University of Missouri graduate and NFL defensive end prospect Michael Sam came out this past week. This is, ostensibly, a big deal.

It is apparently a big deal because in all likelihood, Sam will be drafted into the NFL this May and become the first active signed openly gay athlete in any of the Big Four North American sports leagues.

We might expect Sam’s experience in professional football to be a fascinating case study in the modern state of tolerance in sports. When he enters the NFL, some idiot fan will hurl a slur at him heck, black athletes everywhere are still dealing with racial invectives today. When he starts minicamp, he will go through the traditional rookie hazing regimen of being doused in involuntary ice baths and receiving hideous haircuts. One of Sam’s less welcoming teammates may go too far with a particular act of initiation, or more subtly, treat him with an uncomfortable lukewarmness throughout the season.

In any other line of work, we wouldn’t consider a coming-out story a bombshell. We wouldn’t painstakingly analyze every potential pitfall stemming from such a declaration; in 2014, being openly gay is more blasé than sensational. But we’re taught that male team sports are different, and that the locker room is a workplace like no other. It is the site of incredible camaraderie and lifelong connections, forged through teamwork as much as through crude humor, trash and playfully immature jocularity. But it’s also an environment that seemingly teeters on the edge of total fracture, with the slightest distraction threatening to collapse morale irreparably.

An inference that Sam’s sexual orientation would be incompatible with the locker room culture, however, relies on a pair of fallacious stereotypes. First is the unfair portrayal of an NFL locker room as a Wild West hotbed of insensitivity packed with callous meathead bullies. The reality of the situation is that the overwhelming majority of players today would welcome a gay teammate, many vocally so. If anything, a teammate who needlessly harasses a productive teammate would be subject to the worst flak from his peers.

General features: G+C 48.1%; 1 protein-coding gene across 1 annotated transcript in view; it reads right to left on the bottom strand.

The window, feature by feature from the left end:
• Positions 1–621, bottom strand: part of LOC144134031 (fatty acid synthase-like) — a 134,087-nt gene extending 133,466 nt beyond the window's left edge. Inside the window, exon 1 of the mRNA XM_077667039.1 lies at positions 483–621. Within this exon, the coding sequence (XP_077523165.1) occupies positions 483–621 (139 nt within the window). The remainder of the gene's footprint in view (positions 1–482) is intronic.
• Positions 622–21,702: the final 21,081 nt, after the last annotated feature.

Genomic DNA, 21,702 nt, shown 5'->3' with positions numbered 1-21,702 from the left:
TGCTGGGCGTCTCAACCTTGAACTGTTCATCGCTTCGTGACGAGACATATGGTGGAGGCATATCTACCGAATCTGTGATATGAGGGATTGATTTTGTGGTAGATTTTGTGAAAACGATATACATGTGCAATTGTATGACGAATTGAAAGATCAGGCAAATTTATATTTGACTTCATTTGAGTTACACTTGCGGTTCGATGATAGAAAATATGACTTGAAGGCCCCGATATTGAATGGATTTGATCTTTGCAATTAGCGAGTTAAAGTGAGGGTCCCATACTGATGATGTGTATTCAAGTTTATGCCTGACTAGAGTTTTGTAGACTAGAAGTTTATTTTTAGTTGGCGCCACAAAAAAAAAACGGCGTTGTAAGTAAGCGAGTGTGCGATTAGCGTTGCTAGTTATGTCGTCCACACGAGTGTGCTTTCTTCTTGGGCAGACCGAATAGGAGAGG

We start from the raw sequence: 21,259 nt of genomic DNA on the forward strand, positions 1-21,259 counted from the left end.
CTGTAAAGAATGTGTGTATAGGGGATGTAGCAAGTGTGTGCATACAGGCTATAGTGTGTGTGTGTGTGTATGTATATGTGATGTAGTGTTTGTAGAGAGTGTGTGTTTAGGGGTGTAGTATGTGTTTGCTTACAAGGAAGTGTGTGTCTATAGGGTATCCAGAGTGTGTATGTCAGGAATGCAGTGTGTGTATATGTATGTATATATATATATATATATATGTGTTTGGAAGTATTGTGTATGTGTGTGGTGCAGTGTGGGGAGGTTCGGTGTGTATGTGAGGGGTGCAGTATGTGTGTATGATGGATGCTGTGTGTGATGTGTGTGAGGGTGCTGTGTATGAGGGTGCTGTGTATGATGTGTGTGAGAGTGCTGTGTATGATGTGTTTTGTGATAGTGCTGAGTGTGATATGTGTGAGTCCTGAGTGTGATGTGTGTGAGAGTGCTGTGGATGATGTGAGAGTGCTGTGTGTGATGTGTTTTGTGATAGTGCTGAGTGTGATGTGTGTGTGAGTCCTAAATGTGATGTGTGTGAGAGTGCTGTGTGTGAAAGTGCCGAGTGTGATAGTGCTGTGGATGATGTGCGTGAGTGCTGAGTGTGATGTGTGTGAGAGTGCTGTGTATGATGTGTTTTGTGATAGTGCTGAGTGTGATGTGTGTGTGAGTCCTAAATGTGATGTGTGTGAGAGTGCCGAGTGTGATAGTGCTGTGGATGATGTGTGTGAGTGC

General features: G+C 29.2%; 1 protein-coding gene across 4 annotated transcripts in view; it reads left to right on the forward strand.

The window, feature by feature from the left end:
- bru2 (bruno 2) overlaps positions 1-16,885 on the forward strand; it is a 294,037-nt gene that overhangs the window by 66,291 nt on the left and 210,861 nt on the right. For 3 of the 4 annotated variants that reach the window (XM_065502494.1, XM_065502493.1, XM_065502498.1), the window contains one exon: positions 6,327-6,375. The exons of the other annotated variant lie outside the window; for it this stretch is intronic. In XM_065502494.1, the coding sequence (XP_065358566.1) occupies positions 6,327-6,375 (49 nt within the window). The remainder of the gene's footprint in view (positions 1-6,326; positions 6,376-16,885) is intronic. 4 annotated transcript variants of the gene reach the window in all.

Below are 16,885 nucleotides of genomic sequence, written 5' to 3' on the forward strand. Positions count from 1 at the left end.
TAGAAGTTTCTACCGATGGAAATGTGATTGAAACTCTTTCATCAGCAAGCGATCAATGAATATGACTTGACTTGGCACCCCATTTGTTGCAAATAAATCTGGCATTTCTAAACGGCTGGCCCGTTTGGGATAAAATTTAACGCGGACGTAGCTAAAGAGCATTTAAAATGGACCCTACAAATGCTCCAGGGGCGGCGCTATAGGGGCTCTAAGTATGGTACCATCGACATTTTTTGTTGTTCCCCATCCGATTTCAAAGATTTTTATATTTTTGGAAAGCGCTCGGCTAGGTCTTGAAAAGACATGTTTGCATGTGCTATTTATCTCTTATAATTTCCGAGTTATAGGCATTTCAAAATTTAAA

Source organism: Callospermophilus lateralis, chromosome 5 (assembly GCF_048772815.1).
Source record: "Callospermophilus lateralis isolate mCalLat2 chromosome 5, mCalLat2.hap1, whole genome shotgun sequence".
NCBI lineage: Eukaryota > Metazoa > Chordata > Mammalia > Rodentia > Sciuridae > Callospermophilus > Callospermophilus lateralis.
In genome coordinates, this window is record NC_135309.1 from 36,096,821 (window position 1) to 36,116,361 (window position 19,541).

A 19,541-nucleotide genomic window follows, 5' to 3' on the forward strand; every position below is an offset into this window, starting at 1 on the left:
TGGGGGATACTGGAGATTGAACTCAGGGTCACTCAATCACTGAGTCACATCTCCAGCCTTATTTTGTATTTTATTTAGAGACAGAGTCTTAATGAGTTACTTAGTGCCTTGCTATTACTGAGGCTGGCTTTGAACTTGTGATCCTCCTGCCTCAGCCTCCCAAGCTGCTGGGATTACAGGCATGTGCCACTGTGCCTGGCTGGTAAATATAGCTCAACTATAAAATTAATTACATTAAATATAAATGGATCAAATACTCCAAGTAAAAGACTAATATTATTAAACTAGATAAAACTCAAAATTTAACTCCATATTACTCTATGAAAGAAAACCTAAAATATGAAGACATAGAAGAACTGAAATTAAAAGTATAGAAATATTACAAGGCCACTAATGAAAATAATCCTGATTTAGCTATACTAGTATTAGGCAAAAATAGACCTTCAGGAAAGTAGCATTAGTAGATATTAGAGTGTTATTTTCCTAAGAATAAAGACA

Second, an assumption that Sam is inherently not cut out for the NFL rests on a twisted notion that a gay athlete would be too passive and play too soft to be effective. Play soft? Sam’s YouTube highlights are replete with clips of him practically taking the heads off of opposing quarterbacks. Passive? Sam has been repeatedly described as one of the loudest and most outgoing players on Mizzou’s team. He even did his post-sack celebration dance after he got his diploma. At his core, Sam is just like every other football player; his announcement of his sexual orientation is, in essence, no big deal.

Sadly, some of the people pushing this narrative of incompatibility are NFL personnel executives who caution against the media circus Sam’s drafting could bring to a team, along with the “[chemical] imbalance” it would cause inside the locker room.

Nevermind that the supposedly chemically imbalanced Missouri football team to whom Sam came out to last year went 12-2 and won a division in the best collegiate football conference in the country. We are to believe that a league in which three teams have signed Tim Tebow to a contract now considers media circuses anathema. We are to believe that a league where an owner can assign bodyguards to tail his star wide receiver 24/7 cannot handle even the slightest distraction. We are to believe that although one of the best cornerbacks in the game was drafted after being dismissed for an entire year in college because of (ahem) chemical imbalances, Sam’s sexual orientation would make him just too big a risk.

It’s entirely possible that Sam, as a mid-round prospect, slips in the draft because of his physical size and the uncertain translation of his production to the professional game — you know, typical boring X’s and O’s stuff. If Sam is passed over, however, just because of an exec’s queasiness over his sexual orientation, it will mark a step backward for our society and a failure to progress to a world where, finally, Sam’s can be treated like no big deal.

Akshat Shekhar is a Wharton sophomore from Boston. His email address is

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